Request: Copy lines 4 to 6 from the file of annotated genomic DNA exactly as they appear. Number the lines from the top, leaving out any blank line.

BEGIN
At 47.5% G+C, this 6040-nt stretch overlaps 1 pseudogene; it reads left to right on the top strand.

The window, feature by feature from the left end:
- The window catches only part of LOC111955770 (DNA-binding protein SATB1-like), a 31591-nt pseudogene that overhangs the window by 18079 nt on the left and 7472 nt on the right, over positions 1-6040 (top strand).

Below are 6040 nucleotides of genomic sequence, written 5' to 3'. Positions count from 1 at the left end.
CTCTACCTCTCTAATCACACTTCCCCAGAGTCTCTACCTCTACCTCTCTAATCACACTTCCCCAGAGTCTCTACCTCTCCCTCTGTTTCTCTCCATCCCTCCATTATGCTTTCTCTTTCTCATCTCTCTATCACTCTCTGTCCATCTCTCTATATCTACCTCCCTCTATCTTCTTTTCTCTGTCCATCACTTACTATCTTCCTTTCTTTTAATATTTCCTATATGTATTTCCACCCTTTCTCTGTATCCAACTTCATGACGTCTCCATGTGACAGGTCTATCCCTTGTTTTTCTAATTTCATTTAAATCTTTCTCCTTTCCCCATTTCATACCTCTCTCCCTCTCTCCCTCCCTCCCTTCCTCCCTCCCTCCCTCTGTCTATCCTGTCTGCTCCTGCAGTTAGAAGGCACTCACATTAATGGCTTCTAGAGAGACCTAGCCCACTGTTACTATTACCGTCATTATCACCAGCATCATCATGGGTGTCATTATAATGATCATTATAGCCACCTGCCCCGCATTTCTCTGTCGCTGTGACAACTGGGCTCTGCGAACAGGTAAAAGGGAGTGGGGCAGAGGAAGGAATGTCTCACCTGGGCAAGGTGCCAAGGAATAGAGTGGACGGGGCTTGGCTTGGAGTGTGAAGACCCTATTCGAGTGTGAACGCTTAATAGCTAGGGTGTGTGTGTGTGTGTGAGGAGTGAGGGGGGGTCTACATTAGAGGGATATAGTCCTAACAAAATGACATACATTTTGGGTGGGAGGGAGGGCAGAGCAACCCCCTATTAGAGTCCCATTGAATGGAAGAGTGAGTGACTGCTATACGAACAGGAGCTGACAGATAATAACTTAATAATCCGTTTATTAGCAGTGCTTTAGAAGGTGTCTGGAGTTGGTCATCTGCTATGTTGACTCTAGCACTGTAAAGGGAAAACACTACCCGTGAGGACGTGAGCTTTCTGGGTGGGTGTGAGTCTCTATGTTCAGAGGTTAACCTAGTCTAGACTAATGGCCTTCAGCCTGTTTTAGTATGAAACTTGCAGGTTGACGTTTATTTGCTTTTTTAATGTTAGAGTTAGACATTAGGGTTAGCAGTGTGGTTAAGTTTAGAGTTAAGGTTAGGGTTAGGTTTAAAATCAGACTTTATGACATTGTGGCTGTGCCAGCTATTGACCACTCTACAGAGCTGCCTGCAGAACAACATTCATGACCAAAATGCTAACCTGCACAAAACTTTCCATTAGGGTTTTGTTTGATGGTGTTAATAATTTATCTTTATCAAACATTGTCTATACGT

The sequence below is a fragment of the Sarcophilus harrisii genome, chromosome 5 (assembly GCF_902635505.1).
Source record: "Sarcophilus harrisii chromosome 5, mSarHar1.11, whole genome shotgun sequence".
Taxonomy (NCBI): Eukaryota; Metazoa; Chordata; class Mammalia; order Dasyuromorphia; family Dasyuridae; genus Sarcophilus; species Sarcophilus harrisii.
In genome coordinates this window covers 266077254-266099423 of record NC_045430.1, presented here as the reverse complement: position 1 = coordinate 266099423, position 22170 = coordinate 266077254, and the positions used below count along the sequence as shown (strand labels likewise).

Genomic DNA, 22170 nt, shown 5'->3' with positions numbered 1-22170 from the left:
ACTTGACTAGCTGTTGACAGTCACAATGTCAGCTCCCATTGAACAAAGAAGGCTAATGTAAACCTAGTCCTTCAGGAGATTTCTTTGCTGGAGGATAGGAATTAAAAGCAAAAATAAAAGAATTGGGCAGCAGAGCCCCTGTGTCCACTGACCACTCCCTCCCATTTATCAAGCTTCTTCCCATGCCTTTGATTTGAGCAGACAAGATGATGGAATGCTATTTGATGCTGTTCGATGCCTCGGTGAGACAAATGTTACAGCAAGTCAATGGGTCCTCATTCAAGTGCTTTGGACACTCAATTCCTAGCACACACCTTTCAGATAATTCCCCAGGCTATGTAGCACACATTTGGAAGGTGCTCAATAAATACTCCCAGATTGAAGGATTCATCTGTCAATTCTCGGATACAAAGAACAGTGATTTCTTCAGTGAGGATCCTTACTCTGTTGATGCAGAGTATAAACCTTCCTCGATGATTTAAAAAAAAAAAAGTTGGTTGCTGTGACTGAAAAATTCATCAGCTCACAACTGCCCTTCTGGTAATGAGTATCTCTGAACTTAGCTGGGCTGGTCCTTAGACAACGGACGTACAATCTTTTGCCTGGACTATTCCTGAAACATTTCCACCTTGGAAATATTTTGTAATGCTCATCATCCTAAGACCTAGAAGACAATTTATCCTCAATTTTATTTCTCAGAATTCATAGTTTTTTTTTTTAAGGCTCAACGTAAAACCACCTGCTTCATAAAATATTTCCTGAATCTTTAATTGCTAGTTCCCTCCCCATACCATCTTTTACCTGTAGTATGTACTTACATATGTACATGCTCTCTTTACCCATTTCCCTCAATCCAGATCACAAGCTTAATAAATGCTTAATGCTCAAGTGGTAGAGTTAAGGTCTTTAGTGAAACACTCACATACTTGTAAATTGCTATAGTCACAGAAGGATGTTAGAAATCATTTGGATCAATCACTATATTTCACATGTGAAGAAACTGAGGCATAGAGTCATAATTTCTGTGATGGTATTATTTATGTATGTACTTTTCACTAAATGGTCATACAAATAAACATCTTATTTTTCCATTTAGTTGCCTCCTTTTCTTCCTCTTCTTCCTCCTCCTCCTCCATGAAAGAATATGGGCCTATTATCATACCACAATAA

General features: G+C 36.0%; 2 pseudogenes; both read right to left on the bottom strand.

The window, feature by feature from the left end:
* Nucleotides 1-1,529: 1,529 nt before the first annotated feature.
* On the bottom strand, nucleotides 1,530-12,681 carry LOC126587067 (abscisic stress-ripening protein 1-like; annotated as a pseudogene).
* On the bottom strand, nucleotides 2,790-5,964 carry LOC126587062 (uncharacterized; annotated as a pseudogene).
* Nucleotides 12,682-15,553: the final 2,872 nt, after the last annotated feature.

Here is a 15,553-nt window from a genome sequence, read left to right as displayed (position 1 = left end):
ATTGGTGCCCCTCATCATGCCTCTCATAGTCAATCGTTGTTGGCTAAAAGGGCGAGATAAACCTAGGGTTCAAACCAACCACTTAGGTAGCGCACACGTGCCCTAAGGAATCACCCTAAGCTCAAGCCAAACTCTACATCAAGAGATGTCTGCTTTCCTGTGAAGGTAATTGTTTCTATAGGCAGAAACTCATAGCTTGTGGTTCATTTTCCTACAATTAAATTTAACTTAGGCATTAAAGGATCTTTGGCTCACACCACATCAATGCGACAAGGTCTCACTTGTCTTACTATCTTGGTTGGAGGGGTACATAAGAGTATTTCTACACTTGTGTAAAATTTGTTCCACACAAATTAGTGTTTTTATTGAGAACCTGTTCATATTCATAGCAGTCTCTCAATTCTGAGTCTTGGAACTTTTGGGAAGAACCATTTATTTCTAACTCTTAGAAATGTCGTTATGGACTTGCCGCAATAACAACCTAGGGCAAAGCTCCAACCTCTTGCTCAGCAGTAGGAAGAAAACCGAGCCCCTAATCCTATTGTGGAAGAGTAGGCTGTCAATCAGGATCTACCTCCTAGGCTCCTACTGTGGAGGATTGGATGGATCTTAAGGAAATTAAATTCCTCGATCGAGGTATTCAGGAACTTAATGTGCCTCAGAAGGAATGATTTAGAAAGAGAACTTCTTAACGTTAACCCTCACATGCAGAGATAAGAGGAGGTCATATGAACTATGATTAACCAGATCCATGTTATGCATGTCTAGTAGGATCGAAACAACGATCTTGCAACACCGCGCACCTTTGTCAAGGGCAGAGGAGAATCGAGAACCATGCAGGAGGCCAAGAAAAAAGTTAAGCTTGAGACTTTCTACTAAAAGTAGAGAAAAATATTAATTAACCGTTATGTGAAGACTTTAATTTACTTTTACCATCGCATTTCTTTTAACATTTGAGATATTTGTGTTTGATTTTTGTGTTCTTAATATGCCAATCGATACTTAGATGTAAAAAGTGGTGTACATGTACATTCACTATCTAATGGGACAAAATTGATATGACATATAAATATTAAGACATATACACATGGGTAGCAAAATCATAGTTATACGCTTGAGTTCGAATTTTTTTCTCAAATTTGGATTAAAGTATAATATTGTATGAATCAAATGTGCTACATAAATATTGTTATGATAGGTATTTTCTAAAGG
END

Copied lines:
Below are 6040 nucleotides of genomic sequence, written 5' to 3'. Positions count from 1 at the left end.
CTCTACCTCTCTAATCACACTTCCCCAGAGTCTCTACCTCTACCTCTCTAATCACACTTCCCCAGAGTCTCTACCTCTCCCTCTGTTTCTCTCCATCCCTCCATTATGCTTTCTCTTTCTCATCTCTCTATCACTCTCTGTCCATCTCTCTATATCTACCTCCCTCTATCTTCTTTTCTCTGTCCATCACTTACTATCTTCCTTTCTTTTAATATTTCCTATATGTATTTCCACCCTTTCTCTGTATCCAACTTCATGACGTCTCCATGTGACAGGTCTATCCCTTGTTTTTCTAATTTCATTTAAATCTTTCTCCTTTCCCCATTTCATACCTCTCTCCCTCTCTCCCTCCCTCCCTTCCTCCCTCCCTCCCTCTGTCTATCCTGTCTGCTCCTGCAGTTAGAAGGCACTCACATTAATGGCTTCTAGAGAGACCTAGCCCACTGTTACTATTACCGTCATTATCACCAGCATCATCATGGGTGTCATTATAATGATCATTATAGCCACCTGCCCCGCATTTCTCTGTCGCTGTGACAACTGGGCTCTGCGAACAGGTAAAAGGGAGTGGGGCAGAGGAAGGAATGTCTCACCTGGGCAAGGTGCCAAGGAATAGAGTGGACGGGGCTTGGCTTGGAGTGTGAAGACCCTATTCGAGTGTGAACGCTTAATAGCTAGGGTGTGTGTGTGTGTGTGAGGAGTGAGGGGGGGTCTACATTAGAGGGATATAGTCCTAACAAAATGACATACATTTTGGGTGGGAGGGAGGGCAGAGCAACCCCCTATTAGAGTCCCATTGAATGGAAGAGTGAGTGACTGCTATACGAACAGGAGCTGACAGATAATAACTTAATAATCCGTTTATTAGCAGTGCTTTAGAAGGTGTCTGGAGTTGGTCATCTGCTATGTTGACTCTAGCACTGTAAAGGGAAAACACTACCCGTGAGGACGTGAGCTTTCTGGGTGGGTGTGAGTCTCTATGTTCAGAGGTTAACCTAGTCTAGACTAATGGCCTTCAGCCTGTTTTAGTATGAAACTTGCAGGTTGACGTTTATTTGCTTTTTTAATGTTAGAGTTAGACATTAGGGTTAGCAGTGTGGTTAAGTTTAGAGTTAAGGTTAGGGTTAGGTTTAAAATCAGACTTTATGACATTGTGGCTGTGCCAGCTATTGACCACTCTACAGAGCTGCCTGCAGAACAACATTCATGACCAAAATGCTAACCTGCACAAAACTTTCCATTAGGGTTTTGTTTGATGGTGTTAATAATTTATCTTTATCAAACATTGTCTATACGT

The sequence below is a fragment of the Sarcophilus harrisii genome, chromosome 5 (assembly GCF_902635505.1).